The title of "Dummy Up" is a slang term that means to keep quiet; here, it also indicates a dumb, high person. Rhythm guitarist Jeff Simmons is pushing new, weird drugs on Napoleon, including a strange entree: a Desenex (foot powder) burger, rehashing the foot-odor concept from Apostrophe ('). In fact, Jeff goes on to offer him a cut-up, white gym sock (previously owned by Frank’s younger brother Carl), suggesting that he smoke it and use a high-school diploma as the rolling paper. Reseda, California is referenced, once again foretelling lyrics in "The Blue Light," in which the future’s illustrated with a growing puddle that "smells like the ocean" and is made out of pollution (oil) that will submerge California, turning it into another Atlantis. This cross-reference makes one wonder if Frank includes drugs among the kinds of pollution that will ultimately wipe out America. Along the way, the "Blue Light" lyrics poke fun at Donovan, who had a song called "Atlantis." The elixir sequence in 200 Motels also features Jeff and is recalled by the sock; during "Dental Hygiene Dilemma," he smokes the "still damp" towel of Atlantic Records head Ahmet Ertegun (Carl Zappa’s old sock is "still damp" as well; maybe the umbrella from "Penguin In Bondage" is still needed!) and exclaims, "What an aroma!" Frank’s remark to Napoleon about his nausea after smoking the sock/diploma, "You’ll grow out of it," alludes to the small-minded ("Pygmy") druggie of the previous song, as well as the sock.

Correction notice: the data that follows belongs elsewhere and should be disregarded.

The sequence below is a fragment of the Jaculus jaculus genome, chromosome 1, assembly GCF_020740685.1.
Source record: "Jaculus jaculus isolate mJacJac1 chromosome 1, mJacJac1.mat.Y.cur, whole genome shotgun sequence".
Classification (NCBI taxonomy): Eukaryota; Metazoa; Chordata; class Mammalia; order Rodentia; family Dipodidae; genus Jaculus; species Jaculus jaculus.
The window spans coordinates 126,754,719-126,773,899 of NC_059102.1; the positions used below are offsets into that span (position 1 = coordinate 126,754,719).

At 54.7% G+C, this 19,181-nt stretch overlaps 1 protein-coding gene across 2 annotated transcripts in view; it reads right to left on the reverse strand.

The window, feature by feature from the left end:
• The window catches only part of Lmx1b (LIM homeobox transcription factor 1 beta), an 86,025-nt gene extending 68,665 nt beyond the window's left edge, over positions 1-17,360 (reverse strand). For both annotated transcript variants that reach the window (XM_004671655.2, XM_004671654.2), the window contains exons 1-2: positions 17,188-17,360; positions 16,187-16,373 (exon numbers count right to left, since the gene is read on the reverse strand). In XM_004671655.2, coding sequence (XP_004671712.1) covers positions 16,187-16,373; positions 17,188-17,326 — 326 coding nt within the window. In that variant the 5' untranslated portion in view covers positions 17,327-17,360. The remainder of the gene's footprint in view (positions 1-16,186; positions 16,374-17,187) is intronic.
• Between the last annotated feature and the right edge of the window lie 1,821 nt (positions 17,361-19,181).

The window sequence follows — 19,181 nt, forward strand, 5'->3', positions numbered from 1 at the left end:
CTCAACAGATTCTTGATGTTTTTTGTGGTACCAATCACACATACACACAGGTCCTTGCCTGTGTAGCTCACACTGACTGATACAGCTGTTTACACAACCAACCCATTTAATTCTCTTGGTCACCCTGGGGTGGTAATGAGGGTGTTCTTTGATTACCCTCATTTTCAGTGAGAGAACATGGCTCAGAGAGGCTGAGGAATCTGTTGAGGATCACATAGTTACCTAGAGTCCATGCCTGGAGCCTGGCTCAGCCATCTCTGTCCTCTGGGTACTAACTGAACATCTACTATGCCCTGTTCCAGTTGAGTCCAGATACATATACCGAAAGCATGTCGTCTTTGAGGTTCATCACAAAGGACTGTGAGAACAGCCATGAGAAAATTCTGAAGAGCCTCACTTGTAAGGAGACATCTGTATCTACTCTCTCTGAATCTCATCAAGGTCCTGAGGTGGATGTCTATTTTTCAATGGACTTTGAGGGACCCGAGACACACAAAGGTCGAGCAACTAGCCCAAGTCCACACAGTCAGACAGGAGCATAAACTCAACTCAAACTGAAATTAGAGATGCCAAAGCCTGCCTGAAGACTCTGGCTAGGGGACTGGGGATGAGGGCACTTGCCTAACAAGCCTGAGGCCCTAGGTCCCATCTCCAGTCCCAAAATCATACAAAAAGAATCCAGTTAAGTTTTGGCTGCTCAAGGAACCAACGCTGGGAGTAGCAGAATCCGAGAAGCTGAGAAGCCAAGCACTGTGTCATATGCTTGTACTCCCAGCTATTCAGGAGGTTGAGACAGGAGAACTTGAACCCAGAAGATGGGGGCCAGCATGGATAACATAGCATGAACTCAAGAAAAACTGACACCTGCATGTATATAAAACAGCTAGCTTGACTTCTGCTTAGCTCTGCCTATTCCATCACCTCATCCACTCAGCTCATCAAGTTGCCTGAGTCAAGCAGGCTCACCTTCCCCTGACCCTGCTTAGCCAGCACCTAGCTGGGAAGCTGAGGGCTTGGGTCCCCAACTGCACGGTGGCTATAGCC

An echidna is a burrowing nocturnal mammal native to Australia and New Guinea; it boasts precarious claws and an anteater-like snout for supping on bugs, but otherwise resembles a large porcupine. The Mothers played several Australian dates during the summer of 1973. (One rumor has it that Frank simply saw an interesting-looking anteater at the Los Angeles Zoo.) Why it’s barking in the title is anyone’s guess, but the title reprises the old poodle subject and foreshadows the dog in "Cheepnis."
"Cheepnis" celebrates the charm and humor of cheesy 1950s horror movies. Frank’s description of a particular tawdry monster during the introduction ("sort of a rounded-off, pup-tent affair") recalls the cryptic lines "And then I’ll call Pup Tentacle/I’ll ask him how’s his chin/I’ll find out how the future is/because that’s where he’s been" from "Excentrifugal Forz" on Apostrophe ('), released months before Roxy and therefore rendering true the lyric about the pup visiting the future (this Roxy concert was recorded before Apostrophe (') was).